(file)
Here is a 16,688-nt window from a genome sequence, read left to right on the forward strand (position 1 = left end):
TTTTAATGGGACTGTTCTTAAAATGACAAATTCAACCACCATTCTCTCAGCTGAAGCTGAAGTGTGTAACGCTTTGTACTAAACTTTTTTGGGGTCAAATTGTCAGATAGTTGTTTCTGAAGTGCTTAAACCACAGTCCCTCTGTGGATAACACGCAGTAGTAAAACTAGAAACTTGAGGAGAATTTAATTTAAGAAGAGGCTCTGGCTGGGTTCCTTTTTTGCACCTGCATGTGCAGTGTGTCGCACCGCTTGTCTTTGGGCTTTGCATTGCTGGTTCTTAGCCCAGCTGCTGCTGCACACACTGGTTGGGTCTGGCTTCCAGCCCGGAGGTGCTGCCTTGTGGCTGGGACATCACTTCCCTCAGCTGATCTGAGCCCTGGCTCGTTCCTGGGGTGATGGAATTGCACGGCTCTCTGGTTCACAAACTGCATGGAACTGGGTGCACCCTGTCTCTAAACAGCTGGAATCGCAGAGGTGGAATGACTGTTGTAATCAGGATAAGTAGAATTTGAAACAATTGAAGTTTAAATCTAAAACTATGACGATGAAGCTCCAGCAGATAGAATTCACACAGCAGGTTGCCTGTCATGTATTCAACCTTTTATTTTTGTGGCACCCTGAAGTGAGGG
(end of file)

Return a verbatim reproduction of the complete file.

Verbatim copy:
Here is a 16,688-nt window from a genome sequence, read left to right on the forward strand (position 1 = left end):
TTTTAATGGGACTGTTCTTAAAATGACAAATTCAACCACCATTCTCTCAGCTGAAGCTGAAGTGTGTAACGCTTTGTACTAAACTTTTTTGGGGTCAAATTGTCAGATAGTTGTTTCTGAAGTGCTTAAACCACAGTCCCTCTGTGGATAACACGCAGTAGTAAAACTAGAAACTTGAGGAGAATTTAATTTAAGAAGAGGCTCTGGCTGGGTTCCTTTTTTGCACCTGCATGTGCAGTGTGTCGCACCGCTTGTCTTTGGGCTTTGCATTGCTGGTTCTTAGCCCAGCTGCTGCTGCACACACTGGTTGGGTCTGGCTTCCAGCCCGGAGGTGCTGCCTTGTGGCTGGGACATCACTTCCCTCAGCTGATCTGAGCCCTGGCTCGTTCCTGGGGTGATGGAATTGCACGGCTCTCTGGTTCACAAACTGCATGGAACTGGGTGCACCCTGTCTCTAAACAGCTGGAATCGCAGAGGTGGAATGACTGTTGTAATCAGGATAAGTAGAATTTGAAACAATTGAAGTTTAAATCTAAAACTATGACGATGAAGCTCCAGCAGATAGAATTCACACAGCAGGTTGCCTGTCATGTATTCAACCTTTTATTTTTGTGGCACCCTGAAGTGAGGG